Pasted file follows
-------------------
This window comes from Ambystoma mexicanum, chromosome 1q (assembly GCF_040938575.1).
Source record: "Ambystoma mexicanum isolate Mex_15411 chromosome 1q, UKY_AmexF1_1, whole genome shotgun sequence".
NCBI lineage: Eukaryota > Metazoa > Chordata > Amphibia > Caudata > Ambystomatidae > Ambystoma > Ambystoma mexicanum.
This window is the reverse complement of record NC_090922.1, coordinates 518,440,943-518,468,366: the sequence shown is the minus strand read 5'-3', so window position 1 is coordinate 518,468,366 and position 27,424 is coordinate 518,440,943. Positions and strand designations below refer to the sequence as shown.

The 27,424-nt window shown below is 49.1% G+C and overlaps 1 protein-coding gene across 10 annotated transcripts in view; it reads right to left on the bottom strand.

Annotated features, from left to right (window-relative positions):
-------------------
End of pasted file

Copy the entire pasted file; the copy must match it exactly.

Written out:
This window comes from Ambystoma mexicanum, chromosome 1q (assembly GCF_040938575.1).
Source record: "Ambystoma mexicanum isolate Mex_15411 chromosome 1q, UKY_AmexF1_1, whole genome shotgun sequence".
NCBI lineage: Eukaryota > Metazoa > Chordata > Amphibia > Caudata > Ambystomatidae > Ambystoma > Ambystoma mexicanum.
This window is the reverse complement of record NC_090922.1, coordinates 518,440,943-518,468,366: the sequence shown is the minus strand read 5'-3', so window position 1 is coordinate 518,468,366 and position 27,424 is coordinate 518,440,943. Positions and strand designations below refer to the sequence as shown.

The 27,424-nt window shown below is 49.1% G+C and overlaps 1 protein-coding gene across 10 annotated transcripts in view; it reads right to left on the bottom strand.

Annotated features, from left to right (window-relative positions):